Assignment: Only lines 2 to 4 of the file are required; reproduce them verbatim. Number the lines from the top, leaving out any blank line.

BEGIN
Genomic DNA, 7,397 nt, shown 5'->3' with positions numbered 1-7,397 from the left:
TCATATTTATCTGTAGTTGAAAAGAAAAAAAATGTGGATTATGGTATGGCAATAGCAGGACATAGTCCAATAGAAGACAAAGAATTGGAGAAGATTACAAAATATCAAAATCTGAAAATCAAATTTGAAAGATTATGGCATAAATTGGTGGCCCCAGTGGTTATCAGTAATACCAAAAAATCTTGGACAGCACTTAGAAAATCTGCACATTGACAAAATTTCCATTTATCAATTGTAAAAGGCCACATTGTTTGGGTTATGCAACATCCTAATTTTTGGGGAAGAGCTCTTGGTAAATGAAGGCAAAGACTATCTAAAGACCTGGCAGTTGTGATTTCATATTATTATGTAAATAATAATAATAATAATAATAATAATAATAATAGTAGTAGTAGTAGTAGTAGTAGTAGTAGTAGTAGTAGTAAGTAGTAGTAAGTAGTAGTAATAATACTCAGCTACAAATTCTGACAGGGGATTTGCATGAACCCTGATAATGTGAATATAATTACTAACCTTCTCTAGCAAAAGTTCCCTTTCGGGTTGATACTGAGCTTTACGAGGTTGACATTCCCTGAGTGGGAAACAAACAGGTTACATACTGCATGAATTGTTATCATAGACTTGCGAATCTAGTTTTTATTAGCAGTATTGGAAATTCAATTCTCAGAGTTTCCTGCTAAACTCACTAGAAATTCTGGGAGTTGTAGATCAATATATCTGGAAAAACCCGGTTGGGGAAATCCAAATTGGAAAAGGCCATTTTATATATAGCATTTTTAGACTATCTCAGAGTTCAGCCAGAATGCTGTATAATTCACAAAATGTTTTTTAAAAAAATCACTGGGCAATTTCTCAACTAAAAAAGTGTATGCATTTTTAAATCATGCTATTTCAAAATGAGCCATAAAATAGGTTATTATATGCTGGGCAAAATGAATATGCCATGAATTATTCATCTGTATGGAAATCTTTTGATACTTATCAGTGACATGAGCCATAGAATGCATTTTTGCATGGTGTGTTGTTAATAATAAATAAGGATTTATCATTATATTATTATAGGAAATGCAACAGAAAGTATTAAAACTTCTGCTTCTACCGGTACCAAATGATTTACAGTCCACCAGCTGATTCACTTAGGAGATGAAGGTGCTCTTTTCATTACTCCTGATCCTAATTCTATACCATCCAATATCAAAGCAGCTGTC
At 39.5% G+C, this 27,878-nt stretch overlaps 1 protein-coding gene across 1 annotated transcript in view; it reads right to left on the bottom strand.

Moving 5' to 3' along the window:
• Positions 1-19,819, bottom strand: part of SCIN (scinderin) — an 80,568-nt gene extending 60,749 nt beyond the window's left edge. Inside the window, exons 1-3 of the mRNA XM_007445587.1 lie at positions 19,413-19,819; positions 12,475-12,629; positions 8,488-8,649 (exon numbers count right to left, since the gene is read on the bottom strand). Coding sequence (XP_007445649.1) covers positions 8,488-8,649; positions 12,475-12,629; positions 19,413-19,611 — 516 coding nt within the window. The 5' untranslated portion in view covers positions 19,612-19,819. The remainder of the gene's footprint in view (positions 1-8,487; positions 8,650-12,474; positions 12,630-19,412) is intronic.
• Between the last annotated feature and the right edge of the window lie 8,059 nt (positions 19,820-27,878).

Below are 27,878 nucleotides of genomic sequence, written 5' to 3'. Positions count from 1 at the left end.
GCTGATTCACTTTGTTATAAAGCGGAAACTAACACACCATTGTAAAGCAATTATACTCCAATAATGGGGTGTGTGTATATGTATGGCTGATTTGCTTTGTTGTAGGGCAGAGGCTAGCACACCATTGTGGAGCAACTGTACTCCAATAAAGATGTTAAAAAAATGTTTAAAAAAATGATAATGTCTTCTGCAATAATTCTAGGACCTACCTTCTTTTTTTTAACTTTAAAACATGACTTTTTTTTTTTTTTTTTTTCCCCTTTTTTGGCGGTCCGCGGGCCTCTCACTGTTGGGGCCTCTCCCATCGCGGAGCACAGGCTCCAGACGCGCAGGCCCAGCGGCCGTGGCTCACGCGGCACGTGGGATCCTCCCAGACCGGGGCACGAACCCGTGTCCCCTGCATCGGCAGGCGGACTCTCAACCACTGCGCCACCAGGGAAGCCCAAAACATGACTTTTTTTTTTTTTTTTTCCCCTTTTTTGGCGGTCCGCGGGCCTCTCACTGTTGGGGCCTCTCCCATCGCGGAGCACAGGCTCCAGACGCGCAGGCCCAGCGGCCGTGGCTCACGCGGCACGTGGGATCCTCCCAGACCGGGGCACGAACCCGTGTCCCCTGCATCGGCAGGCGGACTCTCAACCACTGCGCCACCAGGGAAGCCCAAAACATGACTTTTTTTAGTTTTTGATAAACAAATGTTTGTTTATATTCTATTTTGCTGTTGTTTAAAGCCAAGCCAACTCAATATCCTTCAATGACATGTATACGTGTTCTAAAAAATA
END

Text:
TCATATTTATCTGTAGTTGAAAAGAAAAAAAATGTGGATTATGGTATGGCAATAGCAGGACATAGTCCAATAGAAGACAAAGAATTGGAGAAGATTACAAAATATCAAAATCTGAAAATCAAATTTGAAAGATTATGGCATAAATTGGTGGCCCCAGTGGTTATCAGTAATACCAAAAAATCTTGGACAGCACTTAGAAAATCTGCACATTGACAAAATTTCCATTTATCAATTGTAAAAGGCCACATTGTTTGGGTTATGCAACATCCTAATTTTTGGGGAAGAGCTCTTGGTAAATGAAGGCAAAGACTATCTAAAGACCTGGCAGTTGTGATTTCATATTATTATGTAAATAATAATAATAATAATAATAATAATAATAATAGTAGTAGTAGTAGTAGTAGTAGTAGTAGTAGTAGTAGTAAGTAGTAGTAAGTAGTAGTAATAATACTCAGCTACAAATTCTGACAGGGGATTTGCATGAACCCTGATAATGTGAATATAATTACTAACCTTCTCTAGCAAAAGTTCCCTTTCGGGTTGATACTGAGCTTTACGAGGTTGACATTCCCTGAGTGGGAAACAAACAGGTTACATACTGCATGAATTGTTATCATAGACTTGCGAATCTAGTTTTTATTAGCAGTATTGGAAATTCAATTCTCAGAGTTTCCTGCTAAACTCACTAGAAATTCTGGGAGTTGTAGATCAATATATCTGGAAAAACCCGGTTGGGGAAATCCAAATTGGAAAAGGCCATTTTATATATAGCATTTTTAGACTATCTCAGAGTTCAGCCAGAATGCTGTATAATTCACAAAATGTTTTTTAAAAAAATCACTGGGCAATTTCTCAACTAAAAAAGTGTATGCATTTTTAAATCATGCTATTTCAAAATGAGCCATAAAATAGGTTATTATATGCTGGGCAAAATGAATATGCCATGAATTATTCATCTGTATGGAAATCTTTTGATACTTATCAGTGACATGAGCCATAGAATGCATTTTTGCATGGTGTGTTGTTAATAATAAATAAGGATTTATCATTATATTATTATAGGAAATGCAACAGAAAGTATTAAAACTTCTGCTTCTACCGGTACCAAATGATTTACAGTCCACCAGCTGATTCACTTAGGAGATGAAGGTGCTCTTTTCATTACTCCTGATCCTAATTCTATACCATCCAATATCAAAGCAGCTGTC
At 39.5% G+C, this 27,878-nt stretch overlaps 1 protein-coding gene across 1 annotated transcript in view; it reads right to left on the bottom strand.

Moving 5' to 3' along the window: